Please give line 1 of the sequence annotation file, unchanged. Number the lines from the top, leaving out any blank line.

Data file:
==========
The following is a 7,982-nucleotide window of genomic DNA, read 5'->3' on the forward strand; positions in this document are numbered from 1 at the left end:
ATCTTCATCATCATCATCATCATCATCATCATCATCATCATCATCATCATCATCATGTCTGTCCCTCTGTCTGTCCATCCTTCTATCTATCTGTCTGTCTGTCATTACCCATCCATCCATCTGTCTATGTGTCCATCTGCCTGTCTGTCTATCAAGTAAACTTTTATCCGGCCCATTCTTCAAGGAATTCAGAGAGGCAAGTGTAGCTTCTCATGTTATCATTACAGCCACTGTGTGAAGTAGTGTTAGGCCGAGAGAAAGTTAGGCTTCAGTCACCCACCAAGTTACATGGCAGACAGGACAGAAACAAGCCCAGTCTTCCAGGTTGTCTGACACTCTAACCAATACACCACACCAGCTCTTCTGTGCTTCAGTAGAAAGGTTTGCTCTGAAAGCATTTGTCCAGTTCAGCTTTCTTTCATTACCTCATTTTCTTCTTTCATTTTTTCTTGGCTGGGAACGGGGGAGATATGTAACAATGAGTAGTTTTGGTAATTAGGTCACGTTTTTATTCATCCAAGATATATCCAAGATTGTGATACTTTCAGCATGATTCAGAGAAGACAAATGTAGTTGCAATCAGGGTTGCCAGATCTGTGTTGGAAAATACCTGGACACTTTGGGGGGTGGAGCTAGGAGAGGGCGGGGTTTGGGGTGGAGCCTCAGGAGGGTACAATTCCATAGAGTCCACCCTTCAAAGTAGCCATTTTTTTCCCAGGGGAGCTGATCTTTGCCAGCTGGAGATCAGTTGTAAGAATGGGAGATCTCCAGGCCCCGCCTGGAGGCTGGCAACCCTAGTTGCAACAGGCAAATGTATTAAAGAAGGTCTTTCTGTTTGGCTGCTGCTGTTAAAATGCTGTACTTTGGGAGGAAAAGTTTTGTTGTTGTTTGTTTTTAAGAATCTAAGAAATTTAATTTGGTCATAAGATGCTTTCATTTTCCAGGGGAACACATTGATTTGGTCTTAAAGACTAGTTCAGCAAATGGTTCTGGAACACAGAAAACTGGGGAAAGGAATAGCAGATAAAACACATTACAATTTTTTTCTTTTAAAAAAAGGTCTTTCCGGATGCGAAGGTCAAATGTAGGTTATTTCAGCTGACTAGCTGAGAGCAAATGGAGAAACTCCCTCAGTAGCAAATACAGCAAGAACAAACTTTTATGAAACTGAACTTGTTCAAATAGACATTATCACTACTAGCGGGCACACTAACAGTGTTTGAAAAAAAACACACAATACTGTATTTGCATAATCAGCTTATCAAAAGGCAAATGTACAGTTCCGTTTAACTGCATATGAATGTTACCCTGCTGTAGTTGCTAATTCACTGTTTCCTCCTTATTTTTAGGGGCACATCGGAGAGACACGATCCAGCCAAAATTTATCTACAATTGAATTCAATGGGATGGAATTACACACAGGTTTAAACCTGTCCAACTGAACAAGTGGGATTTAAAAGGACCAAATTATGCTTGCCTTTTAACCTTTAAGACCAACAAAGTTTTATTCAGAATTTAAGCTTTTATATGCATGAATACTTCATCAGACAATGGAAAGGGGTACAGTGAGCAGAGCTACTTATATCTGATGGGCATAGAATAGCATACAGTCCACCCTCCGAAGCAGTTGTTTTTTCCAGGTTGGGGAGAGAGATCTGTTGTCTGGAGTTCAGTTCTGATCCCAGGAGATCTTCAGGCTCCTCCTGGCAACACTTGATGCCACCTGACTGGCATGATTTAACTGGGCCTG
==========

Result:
The following is a 7,982-nucleotide window of genomic DNA, read 5'->3' on the forward strand; positions in this document are numbered from 1 at the left end: